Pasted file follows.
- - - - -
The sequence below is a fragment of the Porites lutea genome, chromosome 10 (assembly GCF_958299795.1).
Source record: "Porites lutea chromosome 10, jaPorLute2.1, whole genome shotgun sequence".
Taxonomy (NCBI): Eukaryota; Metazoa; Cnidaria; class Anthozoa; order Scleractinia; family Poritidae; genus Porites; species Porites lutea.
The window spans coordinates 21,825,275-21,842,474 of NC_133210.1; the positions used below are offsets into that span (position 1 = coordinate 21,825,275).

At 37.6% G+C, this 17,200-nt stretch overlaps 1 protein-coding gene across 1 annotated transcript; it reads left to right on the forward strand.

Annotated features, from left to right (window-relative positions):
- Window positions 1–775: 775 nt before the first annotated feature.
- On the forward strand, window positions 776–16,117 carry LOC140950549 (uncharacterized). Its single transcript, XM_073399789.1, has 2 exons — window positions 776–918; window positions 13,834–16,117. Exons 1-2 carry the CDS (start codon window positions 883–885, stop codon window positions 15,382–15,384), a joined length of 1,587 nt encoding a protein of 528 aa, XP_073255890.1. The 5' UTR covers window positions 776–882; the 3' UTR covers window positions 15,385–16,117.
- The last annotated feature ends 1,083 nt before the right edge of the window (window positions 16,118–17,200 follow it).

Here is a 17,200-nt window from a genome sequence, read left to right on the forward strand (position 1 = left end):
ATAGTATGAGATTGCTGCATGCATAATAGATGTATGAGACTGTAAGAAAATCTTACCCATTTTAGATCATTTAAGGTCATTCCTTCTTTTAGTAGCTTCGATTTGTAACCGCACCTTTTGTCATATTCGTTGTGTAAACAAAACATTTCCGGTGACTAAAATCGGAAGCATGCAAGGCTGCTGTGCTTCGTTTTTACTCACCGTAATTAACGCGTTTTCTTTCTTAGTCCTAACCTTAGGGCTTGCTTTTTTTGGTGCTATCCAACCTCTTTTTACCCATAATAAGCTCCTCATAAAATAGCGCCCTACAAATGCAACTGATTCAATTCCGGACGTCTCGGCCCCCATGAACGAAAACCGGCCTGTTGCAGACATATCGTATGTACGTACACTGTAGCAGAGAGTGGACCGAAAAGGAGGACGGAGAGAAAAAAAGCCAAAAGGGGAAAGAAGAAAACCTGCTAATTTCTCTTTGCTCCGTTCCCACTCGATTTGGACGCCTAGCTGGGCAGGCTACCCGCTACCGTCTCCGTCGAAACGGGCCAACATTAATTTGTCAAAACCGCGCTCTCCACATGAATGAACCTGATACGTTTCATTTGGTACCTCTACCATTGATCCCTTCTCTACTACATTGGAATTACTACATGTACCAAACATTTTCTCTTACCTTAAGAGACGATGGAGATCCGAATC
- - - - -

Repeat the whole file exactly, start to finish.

The sequence below is a fragment of the Porites lutea genome, chromosome 10 (assembly GCF_958299795.1).
Source record: "Porites lutea chromosome 10, jaPorLute2.1, whole genome shotgun sequence".
Taxonomy (NCBI): Eukaryota; Metazoa; Cnidaria; class Anthozoa; order Scleractinia; family Poritidae; genus Porites; species Porites lutea.
The window spans coordinates 21,825,275-21,842,474 of NC_133210.1; the positions used below are offsets into that span (position 1 = coordinate 21,825,275).

At 37.6% G+C, this 17,200-nt stretch overlaps 1 protein-coding gene across 1 annotated transcript; it reads left to right on the forward strand.

Annotated features, from left to right (window-relative positions):
- Window positions 1–775: 775 nt before the first annotated feature.
- On the forward strand, window positions 776–16,117 carry LOC140950549 (uncharacterized). Its single transcript, XM_073399789.1, has 2 exons — window positions 776–918; window positions 13,834–16,117. Exons 1-2 carry the CDS (start codon window positions 883–885, stop codon window positions 15,382–15,384), a joined length of 1,587 nt encoding a protein of 528 aa, XP_073255890.1. The 5' UTR covers window positions 776–882; the 3' UTR covers window positions 15,385–16,117.
- The last annotated feature ends 1,083 nt before the right edge of the window (window positions 16,118–17,200 follow it).

Here is a 17,200-nt window from a genome sequence, read left to right on the forward strand (position 1 = left end):
ATAGTATGAGATTGCTGCATGCATAATAGATGTATGAGACTGTAAGAAAATCTTACCCATTTTAGATCATTTAAGGTCATTCCTTCTTTTAGTAGCTTCGATTTGTAACCGCACCTTTTGTCATATTCGTTGTGTAAACAAAACATTTCCGGTGACTAAAATCGGAAGCATGCAAGGCTGCTGTGCTTCGTTTTTACTCACCGTAATTAACGCGTTTTCTTTCTTAGTCCTAACCTTAGGGCTTGCTTTTTTTGGTGCTATCCAACCTCTTTTTACCCATAATAAGCTCCTCATAAAATAGCGCCCTACAAATGCAACTGATTCAATTCCGGACGTCTCGGCCCCCATGAACGAAAACCGGCCTGTTGCAGACATATCGTATGTACGTACACTGTAGCAGAGAGTGGACCGAAAAGGAGGACGGAGAGAAAAAAAGCCAAAAGGGGAAAGAAGAAAACCTGCTAATTTCTCTTTGCTCCGTTCCCACTCGATTTGGACGCCTAGCTGGGCAGGCTACCCGCTACCGTCTCCGTCGAAACGGGCCAACATTAATTTGTCAAAACCGCGCTCTCCACATGAATGAACCTGATACGTTTCATTTGGTACCTCTACCATTGATCCCTTCTCTACTACATTGGAATTACTACATGTACCAAACATTTTCTCTTACCTTAAGAGACGATGGAGATCCGAATC